researchers who illustrated the interdisciplinary, high-impact biology research that is already taking place. The Summit proceedings were published as a workshop report in January 2009 (National Research Council, 2009).
Given the statement of task’s imperative that the committee provide recommendations to federal agencies on how best to support emerging capabilities in the life sciences, the committee invited several speakers to its first meeting in November 2008 for advice on how to develop effective and implementable recommendations. Both Ralph Cicerone, president of the National Academy of Sciences, and Charles Vest, president of the National Academy of Engineering, spoke with the committee, as did several speakers knowledgeable about the impact of past National Academies reports. The committee also heard talks on how basic life sciences research contributes to diverse economic sectors and international science policy efforts. After the Biology Summit in December 2008, the committee met three times, in February, April, and July 2009, to develop the report and its recommendations.
Because the statement of task was broad, the committee wrestled with how best to address it. Some of the questions the committee was invited to consider focused on scientific priorities––for example, what fundamental biological questions are ready for major advances in understanding? Other questions were more practical––are new funding mechanisms needed to support cross-cutting, interdisciplinary, or applied biology research? The committee explored several different approaches to addressing so wide a range of questions. One approach would have been to examine the current life sciences landscape and highlight specific areas of biological research that are particularly exciting or promising. This was the approach taken in a 1989 National Research Council (NRC) report called Opportunities in Biology (National Research Council, 1989). Over 400 pages in length and with a chapter devoted to each of nine major subdisciplines of biology, the report identified questions each of those sub-disciplines was poised to answer. Certainly there would be no shortage of material if this committee had followed that model: Across biology from neuroscience to organismal biology to ecology, genomics, and bioengineering, the pace of discovery is rapid, making ambitious goals ever more realistic (Institute of Medicine, 2008; Schwenk et al., 2009; National Academy of Engineering, 2009). But such a list would, by necessity, be incomplete and almost immediately outdated. Furthermore, the committee felt that such an approach would miss a critical insight with tremendous implications.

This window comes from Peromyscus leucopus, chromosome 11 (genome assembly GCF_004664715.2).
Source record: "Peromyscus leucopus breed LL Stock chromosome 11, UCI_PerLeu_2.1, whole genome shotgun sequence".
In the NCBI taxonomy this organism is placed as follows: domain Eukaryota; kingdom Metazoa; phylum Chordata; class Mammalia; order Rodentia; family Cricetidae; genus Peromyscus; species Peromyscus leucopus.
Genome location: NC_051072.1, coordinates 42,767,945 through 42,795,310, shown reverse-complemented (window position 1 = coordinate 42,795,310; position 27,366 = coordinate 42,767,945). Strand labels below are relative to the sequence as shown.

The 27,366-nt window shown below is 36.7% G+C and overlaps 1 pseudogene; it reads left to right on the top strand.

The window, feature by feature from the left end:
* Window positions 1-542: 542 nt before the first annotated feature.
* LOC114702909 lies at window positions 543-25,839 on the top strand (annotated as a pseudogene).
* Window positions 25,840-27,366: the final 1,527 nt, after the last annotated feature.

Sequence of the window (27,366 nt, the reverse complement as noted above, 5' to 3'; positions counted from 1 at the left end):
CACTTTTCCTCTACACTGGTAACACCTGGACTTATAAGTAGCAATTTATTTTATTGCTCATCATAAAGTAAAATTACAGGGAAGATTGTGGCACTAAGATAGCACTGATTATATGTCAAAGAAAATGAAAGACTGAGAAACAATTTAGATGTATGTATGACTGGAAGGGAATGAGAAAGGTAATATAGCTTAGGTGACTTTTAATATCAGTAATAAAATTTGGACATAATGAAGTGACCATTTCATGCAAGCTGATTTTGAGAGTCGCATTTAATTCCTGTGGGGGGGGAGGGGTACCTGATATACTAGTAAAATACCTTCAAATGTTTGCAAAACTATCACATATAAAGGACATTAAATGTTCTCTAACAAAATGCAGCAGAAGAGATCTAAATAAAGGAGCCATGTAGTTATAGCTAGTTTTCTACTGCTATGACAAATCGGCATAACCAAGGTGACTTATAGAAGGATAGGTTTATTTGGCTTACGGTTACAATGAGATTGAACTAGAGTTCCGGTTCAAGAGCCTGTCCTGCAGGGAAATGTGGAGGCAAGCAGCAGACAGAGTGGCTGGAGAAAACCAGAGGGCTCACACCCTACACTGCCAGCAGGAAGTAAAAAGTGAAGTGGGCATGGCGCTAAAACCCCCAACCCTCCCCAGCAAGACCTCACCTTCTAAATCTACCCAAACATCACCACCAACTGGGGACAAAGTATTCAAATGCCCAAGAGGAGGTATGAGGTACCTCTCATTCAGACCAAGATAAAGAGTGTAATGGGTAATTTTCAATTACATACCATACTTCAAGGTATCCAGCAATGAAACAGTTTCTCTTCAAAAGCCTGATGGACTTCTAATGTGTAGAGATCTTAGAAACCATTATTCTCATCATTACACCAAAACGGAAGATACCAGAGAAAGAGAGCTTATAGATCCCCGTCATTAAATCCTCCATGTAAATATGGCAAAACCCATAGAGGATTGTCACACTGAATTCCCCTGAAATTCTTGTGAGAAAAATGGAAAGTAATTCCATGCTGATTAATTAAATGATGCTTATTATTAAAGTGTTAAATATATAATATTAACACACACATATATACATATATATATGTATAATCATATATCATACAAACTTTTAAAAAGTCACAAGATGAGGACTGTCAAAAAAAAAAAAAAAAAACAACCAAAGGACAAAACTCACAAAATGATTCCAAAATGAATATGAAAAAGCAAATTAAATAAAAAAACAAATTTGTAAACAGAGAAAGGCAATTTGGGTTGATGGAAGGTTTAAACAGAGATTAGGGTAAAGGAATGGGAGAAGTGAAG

Biology is at a point of inflection. Years of research have generated detailed information about the components of the complex systems that characterize life––genes, cells, organisms, ecosystems––and this knowledge has begun to fuse into greater understanding of how all those components work together as systems. Powerful tools are allowing biologists to probe complex systems in ever-greater detail, from molecular events in individual cells to global biogeochemical cycles. Integration within biology and increasingly fruitful col-